Despite the current state of flux, it seems clear that civil engineering is set for a substantial injection of new work in any event. But it is anticipated that increased investment levels stemming from the current review will not be enough to avert the start of a steady decline in workload from 2000, in terms of overall volume. With so many large construction concerns depending on water work to keep them afloat in the short term, the current round of negotiations is therefore of critical importance.
'The truth at the moment is that you can't really judge it,' says Construction Forecasting & Research economist Jim Turner. 'The plans the water companies are working to at the moment are from the 1994 price review and investment should have peaked in the first year and declined slowly after. What we've been saying is that the peak will be later, due to a backlog from years one and two and work coming in from the Scottish PFI water schemes.'
He adds: 'At the moment you've got the rather remarkable situation that it's only water and sewerage that are keeping civils order books positive. It is by far and away the most healthy civil engineering sector.'
Based on the past performance of the companies, CFR is forecasting growth in the water and sewerage sector of 12% this year, slowing to around 6% in 1999, and then falling by 5% a year from 2000 to 2003.
The companies and the City appear to holding out for a public sector contribution towards meeting the requirements of the European directives. As Water UK chairman Brian Duckworth (also managing director of Severn Trent) points out: 'It should not be overlooked that meeting environmental and quality obligations form only part of the equation. Extra funding will also be needed to ensure we have a sustainable water supply system as we move into the 21st century with possible periods of greater climatic uncertainty.'
However, the Government pours scorn on any suggestion that it should help to ease the burden - 'absolute rubbish', according a spokeswoman for the Department of the Environment, Transport and the Regions.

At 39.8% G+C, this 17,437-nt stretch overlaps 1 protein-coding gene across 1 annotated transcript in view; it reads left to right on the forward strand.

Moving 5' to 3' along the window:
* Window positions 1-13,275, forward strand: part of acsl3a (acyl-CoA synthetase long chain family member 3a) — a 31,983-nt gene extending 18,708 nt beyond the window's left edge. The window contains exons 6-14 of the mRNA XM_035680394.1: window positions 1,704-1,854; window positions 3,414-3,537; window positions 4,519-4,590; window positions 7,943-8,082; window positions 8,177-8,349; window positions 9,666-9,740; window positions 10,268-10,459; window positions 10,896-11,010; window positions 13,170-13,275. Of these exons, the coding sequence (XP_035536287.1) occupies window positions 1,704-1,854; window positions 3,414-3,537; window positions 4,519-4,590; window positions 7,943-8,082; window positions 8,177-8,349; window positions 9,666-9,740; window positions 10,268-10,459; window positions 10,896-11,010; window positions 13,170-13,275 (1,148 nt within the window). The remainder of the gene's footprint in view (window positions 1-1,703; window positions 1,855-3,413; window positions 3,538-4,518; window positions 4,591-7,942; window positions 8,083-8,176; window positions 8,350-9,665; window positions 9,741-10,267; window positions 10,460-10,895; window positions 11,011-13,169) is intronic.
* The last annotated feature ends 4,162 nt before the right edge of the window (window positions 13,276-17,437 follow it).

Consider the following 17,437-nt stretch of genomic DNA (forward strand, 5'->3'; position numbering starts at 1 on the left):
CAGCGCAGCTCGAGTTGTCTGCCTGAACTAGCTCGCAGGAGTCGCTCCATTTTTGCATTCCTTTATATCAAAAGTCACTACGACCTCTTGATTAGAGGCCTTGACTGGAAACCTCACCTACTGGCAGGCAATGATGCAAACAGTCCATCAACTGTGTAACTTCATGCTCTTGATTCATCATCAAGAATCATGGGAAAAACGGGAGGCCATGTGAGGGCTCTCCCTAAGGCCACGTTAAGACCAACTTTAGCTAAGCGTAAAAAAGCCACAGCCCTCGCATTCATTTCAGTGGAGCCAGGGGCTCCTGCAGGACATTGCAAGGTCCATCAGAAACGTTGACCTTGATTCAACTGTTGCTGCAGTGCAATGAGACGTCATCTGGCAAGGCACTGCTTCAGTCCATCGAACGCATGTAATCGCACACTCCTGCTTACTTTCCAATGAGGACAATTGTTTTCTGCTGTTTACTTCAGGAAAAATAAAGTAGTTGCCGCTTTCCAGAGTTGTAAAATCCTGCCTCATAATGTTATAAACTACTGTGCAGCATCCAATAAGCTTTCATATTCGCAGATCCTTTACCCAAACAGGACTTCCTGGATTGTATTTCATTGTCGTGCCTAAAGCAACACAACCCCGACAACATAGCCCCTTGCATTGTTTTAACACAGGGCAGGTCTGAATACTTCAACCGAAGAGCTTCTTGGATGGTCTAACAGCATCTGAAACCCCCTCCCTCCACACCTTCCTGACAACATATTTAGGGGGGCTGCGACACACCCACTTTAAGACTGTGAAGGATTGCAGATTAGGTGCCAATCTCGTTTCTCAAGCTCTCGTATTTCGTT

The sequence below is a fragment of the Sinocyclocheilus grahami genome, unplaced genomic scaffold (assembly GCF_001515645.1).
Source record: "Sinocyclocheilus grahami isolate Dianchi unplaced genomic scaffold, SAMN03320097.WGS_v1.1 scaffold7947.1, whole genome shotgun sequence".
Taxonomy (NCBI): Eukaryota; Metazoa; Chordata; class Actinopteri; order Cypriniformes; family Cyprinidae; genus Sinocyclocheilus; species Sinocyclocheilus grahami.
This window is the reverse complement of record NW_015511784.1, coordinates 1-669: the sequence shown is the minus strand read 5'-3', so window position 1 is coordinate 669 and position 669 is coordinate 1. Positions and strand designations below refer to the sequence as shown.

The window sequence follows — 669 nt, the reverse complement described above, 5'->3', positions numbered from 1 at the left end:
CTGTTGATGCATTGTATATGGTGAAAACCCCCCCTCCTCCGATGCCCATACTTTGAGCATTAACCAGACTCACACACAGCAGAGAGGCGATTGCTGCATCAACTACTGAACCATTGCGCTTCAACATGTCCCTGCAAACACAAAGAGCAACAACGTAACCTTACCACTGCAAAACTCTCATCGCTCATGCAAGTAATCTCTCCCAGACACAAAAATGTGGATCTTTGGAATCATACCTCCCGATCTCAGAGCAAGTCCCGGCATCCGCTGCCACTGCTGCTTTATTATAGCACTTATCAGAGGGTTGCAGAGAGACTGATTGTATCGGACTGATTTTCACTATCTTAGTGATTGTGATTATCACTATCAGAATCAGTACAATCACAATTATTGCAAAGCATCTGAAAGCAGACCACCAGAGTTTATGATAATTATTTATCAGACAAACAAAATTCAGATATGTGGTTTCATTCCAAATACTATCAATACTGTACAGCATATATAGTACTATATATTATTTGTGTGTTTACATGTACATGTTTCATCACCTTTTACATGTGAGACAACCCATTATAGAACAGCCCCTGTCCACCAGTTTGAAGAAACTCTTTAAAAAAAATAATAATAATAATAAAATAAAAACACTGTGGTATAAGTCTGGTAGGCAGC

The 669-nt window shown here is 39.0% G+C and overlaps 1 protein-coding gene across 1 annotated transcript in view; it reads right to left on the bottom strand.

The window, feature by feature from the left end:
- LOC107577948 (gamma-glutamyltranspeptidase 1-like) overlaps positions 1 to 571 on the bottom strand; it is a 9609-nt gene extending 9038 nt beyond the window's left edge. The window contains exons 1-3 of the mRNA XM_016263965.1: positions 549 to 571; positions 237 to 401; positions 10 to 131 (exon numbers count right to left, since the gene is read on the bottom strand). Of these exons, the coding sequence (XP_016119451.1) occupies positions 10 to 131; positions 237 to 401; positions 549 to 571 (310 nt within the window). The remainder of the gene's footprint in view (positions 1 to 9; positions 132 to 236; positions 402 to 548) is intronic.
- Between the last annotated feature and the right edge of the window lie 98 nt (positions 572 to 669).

The City is already anticipating that the 10% cut in charges will go through as planned, and this has resulted in heavy downgrading of water company profits forecasts by analysts over recent weeks. James Capel analyst Verity Mitchell says: 'The Government has to decide on what level of capital expenditure it wants - it'll have to be a political compromise.
'It could be tremendous news for the construction industry, she adds, 'although a lot of the major stuff, sewage treatment works and so on, has already been built. I don't expect to see the same level of spending, but I do expect to see a lot of smaller schemes.'
Wreakin Construction managing director Dr Simon Frane concurs with the view that the sector will remain buoyant, albeit at lower levels. Like Byatt, he views a number of the proposed projects, such as disinfection schemes at outfalls, as unnecessary and therefore non-starters from the outset.
'The most certain thing is that there will be a drop in workload unless the regulator gets his act together', he says. 'It all depends on the mix of work. It has to be targeted in the right areas and there are a number of schemes on the list that are just not appropriate. We would just like to see steady or steadily increasing workload.'